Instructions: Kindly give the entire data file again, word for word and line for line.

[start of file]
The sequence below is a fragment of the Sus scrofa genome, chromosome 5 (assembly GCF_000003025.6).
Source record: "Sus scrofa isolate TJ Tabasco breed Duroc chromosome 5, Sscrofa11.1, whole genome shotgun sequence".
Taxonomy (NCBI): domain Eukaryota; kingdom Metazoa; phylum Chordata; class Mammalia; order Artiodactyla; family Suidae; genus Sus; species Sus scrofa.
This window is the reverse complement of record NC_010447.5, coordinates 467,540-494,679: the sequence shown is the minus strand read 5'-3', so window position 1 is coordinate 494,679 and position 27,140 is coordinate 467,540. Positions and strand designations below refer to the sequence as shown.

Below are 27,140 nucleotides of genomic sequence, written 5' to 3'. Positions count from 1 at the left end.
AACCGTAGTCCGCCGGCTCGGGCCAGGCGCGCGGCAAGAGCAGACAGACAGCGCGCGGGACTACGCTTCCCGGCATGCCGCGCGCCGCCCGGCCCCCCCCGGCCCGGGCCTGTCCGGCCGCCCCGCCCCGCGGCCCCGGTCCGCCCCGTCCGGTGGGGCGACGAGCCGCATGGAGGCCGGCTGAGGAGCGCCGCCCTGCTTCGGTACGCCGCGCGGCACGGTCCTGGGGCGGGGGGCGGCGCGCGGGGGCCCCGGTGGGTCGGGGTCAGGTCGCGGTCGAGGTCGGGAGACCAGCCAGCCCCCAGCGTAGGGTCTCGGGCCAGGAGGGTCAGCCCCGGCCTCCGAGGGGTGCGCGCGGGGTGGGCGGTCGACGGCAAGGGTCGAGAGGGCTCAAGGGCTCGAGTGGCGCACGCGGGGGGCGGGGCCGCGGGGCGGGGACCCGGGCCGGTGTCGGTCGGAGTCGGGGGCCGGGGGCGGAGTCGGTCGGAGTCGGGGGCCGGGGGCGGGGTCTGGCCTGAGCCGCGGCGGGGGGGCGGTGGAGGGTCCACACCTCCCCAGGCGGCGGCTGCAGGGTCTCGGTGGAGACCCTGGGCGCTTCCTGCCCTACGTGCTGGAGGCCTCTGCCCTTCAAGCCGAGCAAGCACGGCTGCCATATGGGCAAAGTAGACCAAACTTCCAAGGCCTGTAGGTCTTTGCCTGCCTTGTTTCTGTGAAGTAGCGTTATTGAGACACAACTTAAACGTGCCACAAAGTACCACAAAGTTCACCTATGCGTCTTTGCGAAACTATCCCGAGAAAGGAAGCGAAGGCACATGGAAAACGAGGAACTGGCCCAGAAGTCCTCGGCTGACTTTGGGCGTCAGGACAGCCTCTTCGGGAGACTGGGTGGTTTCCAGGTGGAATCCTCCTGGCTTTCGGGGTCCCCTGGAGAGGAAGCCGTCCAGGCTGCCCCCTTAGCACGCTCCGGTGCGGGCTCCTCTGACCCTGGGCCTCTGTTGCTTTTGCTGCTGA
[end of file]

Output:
The sequence below is a fragment of the Sus scrofa genome, chromosome 5 (assembly GCF_000003025.6).
Source record: "Sus scrofa isolate TJ Tabasco breed Duroc chromosome 5, Sscrofa11.1, whole genome shotgun sequence".
Taxonomy (NCBI): domain Eukaryota; kingdom Metazoa; phylum Chordata; class Mammalia; order Artiodactyla; family Suidae; genus Sus; species Sus scrofa.
This window is the reverse complement of record NC_010447.5, coordinates 467,540-494,679: the sequence shown is the minus strand read 5'-3', so window position 1 is coordinate 494,679 and position 27,140 is coordinate 467,540. Positions and strand designations below refer to the sequence as shown.

Below are 27,140 nucleotides of genomic sequence, written 5' to 3'. Positions count from 1 at the left end.
AACCGTAGTCCGCCGGCTCGGGCCAGGCGCGCGGCAAGAGCAGACAGACAGCGCGCGGGACTACGCTTCCCGGCATGCCGCGCGCCGCCCGGCCCCCCCCGGCCCGGGCCTGTCCGGCCGCCCCGCCCCGCGGCCCCGGTCCGCCCCGTCCGGTGGGGCGACGAGCCGCATGGAGGCCGGCTGAGGAGCGCCGCCCTGCTTCGGTACGCCGCGCGGCACGGTCCTGGGGCGGGGGGCGGCGCGCGGGGGCCCCGGTGGGTCGGGGTCAGGTCGCGGTCGAGGTCGGGAGACCAGCCAGCCCCCAGCGTAGGGTCTCGGGCCAGGAGGGTCAGCCCCGGCCTCCGAGGGGTGCGCGCGGGGTGGGCGGTCGACGGCAAGGGTCGAGAGGGCTCAAGGGCTCGAGTGGCGCACGCGGGGGGCGGGGCCGCGGGGCGGGGACCCGGGCCGGTGTCGGTCGGAGTCGGGGGCCGGGGGCGGAGTCGGTCGGAGTCGGGGGCCGGGGGCGGGGTCTGGCCTGAGCCGCGGCGGGGGGGCGGTGGAGGGTCCACACCTCCCCAGGCGGCGGCTGCAGGGTCTCGGTGGAGACCCTGGGCGCTTCCTGCCCTACGTGCTGGAGGCCTCTGCCCTTCAAGCCGAGCAAGCACGGCTGCCATATGGGCAAAGTAGACCAAACTTCCAAGGCCTGTAGGTCTTTGCCTGCCTTGTTTCTGTGAAGTAGCGTTATTGAGACACAACTTAAACGTGCCACAAAGTACCACAAAGTTCACCTATGCGTCTTTGCGAAACTATCCCGAGAAAGGAAGCGAAGGCACATGGAAAACGAGGAACTGGCCCAGAAGTCCTCGGCTGACTTTGGGCGTCAGGACAGCCTCTTCGGGAGACTGGGTGGTTTCCAGGTGGAATCCTCCTGGCTTTCGGGGTCCCCTGGAGAGGAAGCCGTCCAGGCTGCCCCCTTAGCACGCTCCGGTGCGGGCTCCTCTGACCCTGGGCCTCTGTTGCTTTTGCTGCTGA